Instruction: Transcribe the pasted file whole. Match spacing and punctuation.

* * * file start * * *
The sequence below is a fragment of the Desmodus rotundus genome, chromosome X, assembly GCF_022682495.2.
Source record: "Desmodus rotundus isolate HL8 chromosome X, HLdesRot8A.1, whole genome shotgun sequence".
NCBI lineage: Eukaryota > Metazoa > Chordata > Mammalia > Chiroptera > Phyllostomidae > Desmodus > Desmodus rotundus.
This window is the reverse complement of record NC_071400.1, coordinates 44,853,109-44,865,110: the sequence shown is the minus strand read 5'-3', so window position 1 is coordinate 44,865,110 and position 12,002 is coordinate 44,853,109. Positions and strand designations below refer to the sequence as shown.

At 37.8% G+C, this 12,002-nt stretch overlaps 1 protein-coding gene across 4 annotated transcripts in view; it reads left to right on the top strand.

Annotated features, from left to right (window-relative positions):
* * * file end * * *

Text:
The sequence below is a fragment of the Desmodus rotundus genome, chromosome X, assembly GCF_022682495.2.
Source record: "Desmodus rotundus isolate HL8 chromosome X, HLdesRot8A.1, whole genome shotgun sequence".
NCBI lineage: Eukaryota > Metazoa > Chordata > Mammalia > Chiroptera > Phyllostomidae > Desmodus > Desmodus rotundus.
This window is the reverse complement of record NC_071400.1, coordinates 44,853,109-44,865,110: the sequence shown is the minus strand read 5'-3', so window position 1 is coordinate 44,865,110 and position 12,002 is coordinate 44,853,109. Positions and strand designations below refer to the sequence as shown.

At 37.8% G+C, this 12,002-nt stretch overlaps 1 protein-coding gene across 4 annotated transcripts in view; it reads left to right on the top strand.

Annotated features, from left to right (window-relative positions):